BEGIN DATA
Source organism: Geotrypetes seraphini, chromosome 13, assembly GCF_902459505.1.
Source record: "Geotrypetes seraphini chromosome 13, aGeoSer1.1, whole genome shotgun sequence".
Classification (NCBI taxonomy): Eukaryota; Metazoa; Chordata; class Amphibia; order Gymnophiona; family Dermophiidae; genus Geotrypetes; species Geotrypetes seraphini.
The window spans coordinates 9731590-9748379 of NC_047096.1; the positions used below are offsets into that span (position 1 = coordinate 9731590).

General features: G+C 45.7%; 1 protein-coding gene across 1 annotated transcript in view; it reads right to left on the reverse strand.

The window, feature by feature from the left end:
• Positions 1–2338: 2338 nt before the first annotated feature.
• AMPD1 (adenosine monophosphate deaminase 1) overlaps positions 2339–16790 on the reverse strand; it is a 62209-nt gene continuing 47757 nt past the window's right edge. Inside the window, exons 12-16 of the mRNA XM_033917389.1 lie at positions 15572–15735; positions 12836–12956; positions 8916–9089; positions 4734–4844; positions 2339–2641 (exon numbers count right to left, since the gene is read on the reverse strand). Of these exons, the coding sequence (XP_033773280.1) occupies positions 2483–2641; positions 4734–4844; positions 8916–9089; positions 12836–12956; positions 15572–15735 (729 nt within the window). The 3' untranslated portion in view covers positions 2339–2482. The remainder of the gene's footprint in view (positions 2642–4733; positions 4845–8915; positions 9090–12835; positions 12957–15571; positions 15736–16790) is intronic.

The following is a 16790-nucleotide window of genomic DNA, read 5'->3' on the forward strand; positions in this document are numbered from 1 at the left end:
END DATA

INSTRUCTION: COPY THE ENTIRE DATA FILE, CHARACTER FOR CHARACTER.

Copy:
Source organism: Geotrypetes seraphini, chromosome 13, assembly GCF_902459505.1.
Source record: "Geotrypetes seraphini chromosome 13, aGeoSer1.1, whole genome shotgun sequence".
Classification (NCBI taxonomy): Eukaryota; Metazoa; Chordata; class Amphibia; order Gymnophiona; family Dermophiidae; genus Geotrypetes; species Geotrypetes seraphini.
The window spans coordinates 9731590-9748379 of NC_047096.1; the positions used below are offsets into that span (position 1 = coordinate 9731590).

General features: G+C 45.7%; 1 protein-coding gene across 1 annotated transcript in view; it reads right to left on the reverse strand.

The window, feature by feature from the left end:
• Positions 1–2338: 2338 nt before the first annotated feature.
• AMPD1 (adenosine monophosphate deaminase 1) overlaps positions 2339–16790 on the reverse strand; it is a 62209-nt gene continuing 47757 nt past the window's right edge. Inside the window, exons 12-16 of the mRNA XM_033917389.1 lie at positions 15572–15735; positions 12836–12956; positions 8916–9089; positions 4734–4844; positions 2339–2641 (exon numbers count right to left, since the gene is read on the reverse strand). Of these exons, the coding sequence (XP_033773280.1) occupies positions 2483–2641; positions 4734–4844; positions 8916–9089; positions 12836–12956; positions 15572–15735 (729 nt within the window). The 3' untranslated portion in view covers positions 2339–2482. The remainder of the gene's footprint in view (positions 2642–4733; positions 4845–8915; positions 9090–12835; positions 12957–15571; positions 15736–16790) is intronic.

The following is a 16790-nucleotide window of genomic DNA, read 5'->3' on the forward strand; positions in this document are numbered from 1 at the left end: